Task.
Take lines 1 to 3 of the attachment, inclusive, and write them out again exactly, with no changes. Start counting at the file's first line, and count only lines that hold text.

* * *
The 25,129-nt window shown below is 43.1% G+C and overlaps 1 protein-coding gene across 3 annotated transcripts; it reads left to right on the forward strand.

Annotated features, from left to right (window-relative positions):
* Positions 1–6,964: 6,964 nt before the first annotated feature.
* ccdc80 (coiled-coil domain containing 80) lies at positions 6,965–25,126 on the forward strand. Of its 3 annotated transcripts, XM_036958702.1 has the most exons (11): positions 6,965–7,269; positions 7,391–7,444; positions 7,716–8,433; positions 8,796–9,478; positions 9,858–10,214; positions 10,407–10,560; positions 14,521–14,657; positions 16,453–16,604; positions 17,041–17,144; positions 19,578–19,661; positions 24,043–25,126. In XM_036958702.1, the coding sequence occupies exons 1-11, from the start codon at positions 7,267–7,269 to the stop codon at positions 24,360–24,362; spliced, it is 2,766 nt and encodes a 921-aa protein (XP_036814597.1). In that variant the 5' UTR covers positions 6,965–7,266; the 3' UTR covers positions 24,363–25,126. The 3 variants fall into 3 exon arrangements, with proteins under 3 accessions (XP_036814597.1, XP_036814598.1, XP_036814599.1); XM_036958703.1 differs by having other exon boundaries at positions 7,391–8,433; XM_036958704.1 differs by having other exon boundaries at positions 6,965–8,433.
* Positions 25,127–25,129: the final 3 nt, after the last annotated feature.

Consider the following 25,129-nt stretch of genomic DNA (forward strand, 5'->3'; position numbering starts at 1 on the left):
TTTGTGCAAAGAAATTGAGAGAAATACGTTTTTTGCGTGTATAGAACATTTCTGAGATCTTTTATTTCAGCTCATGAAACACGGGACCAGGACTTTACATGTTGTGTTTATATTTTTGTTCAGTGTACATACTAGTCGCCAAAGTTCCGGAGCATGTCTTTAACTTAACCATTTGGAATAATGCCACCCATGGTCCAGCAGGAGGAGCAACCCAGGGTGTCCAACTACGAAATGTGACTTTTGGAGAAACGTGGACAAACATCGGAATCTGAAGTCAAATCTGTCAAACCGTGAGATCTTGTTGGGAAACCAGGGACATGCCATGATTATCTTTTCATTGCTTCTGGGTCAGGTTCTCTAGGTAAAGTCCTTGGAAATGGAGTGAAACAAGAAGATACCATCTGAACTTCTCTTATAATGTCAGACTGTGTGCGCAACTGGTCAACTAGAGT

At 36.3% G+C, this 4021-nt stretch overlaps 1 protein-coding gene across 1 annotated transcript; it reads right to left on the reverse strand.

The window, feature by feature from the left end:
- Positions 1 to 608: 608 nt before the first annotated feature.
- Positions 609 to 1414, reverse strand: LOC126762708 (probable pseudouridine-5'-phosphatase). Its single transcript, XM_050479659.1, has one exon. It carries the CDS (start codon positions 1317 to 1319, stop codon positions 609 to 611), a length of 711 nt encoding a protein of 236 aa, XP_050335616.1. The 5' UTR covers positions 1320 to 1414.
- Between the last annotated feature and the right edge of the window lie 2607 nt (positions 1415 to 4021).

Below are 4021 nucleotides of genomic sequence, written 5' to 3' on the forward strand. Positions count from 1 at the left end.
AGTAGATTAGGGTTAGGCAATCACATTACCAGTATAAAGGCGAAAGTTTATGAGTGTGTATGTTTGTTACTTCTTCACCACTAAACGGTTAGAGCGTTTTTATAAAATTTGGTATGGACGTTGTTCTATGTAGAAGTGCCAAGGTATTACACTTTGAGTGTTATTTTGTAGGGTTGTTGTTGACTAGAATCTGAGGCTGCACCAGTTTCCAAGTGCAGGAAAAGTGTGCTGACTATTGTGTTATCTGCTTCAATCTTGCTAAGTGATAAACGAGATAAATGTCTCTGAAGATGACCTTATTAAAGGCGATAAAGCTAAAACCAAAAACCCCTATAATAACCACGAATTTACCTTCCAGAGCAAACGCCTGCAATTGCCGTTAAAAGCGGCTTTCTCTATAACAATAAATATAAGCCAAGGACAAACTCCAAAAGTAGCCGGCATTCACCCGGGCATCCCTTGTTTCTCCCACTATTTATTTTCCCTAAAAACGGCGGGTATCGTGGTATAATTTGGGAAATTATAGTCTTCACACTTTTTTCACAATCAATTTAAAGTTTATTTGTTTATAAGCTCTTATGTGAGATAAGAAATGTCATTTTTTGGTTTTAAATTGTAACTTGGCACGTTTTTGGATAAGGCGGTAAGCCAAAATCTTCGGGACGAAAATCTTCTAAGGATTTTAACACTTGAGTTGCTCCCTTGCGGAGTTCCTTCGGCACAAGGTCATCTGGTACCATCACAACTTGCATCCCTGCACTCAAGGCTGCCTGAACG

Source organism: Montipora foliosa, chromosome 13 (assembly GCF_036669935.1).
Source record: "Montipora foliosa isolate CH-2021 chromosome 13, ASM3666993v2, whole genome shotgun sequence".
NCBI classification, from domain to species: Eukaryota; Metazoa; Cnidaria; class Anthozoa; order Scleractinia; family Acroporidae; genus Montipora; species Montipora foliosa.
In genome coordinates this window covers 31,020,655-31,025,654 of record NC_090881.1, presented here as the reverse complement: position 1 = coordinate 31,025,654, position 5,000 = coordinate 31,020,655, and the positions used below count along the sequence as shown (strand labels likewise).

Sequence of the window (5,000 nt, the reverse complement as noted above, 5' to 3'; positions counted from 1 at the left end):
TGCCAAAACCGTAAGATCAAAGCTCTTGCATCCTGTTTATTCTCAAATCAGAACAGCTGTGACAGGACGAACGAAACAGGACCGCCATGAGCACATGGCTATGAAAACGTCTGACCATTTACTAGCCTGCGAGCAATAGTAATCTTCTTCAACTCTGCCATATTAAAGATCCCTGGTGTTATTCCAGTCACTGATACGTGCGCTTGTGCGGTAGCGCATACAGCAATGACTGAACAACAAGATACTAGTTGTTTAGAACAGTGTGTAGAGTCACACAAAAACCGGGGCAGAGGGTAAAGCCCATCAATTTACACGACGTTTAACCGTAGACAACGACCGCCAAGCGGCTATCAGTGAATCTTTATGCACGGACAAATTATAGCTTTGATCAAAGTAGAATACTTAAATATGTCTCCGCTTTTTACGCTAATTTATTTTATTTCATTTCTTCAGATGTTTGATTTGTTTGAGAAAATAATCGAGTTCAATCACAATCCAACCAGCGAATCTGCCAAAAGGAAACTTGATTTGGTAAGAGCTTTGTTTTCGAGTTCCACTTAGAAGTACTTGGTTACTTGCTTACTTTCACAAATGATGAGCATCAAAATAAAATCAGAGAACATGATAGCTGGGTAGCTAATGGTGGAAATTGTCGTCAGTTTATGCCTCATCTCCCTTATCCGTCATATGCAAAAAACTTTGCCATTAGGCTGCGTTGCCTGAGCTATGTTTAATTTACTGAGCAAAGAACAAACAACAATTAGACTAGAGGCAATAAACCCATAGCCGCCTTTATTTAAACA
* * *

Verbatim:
The 25,129-nt window shown below is 43.1% G+C and overlaps 1 protein-coding gene across 3 annotated transcripts; it reads left to right on the forward strand.

Annotated features, from left to right (window-relative positions):
* Positions 1–6,964: 6,964 nt before the first annotated feature.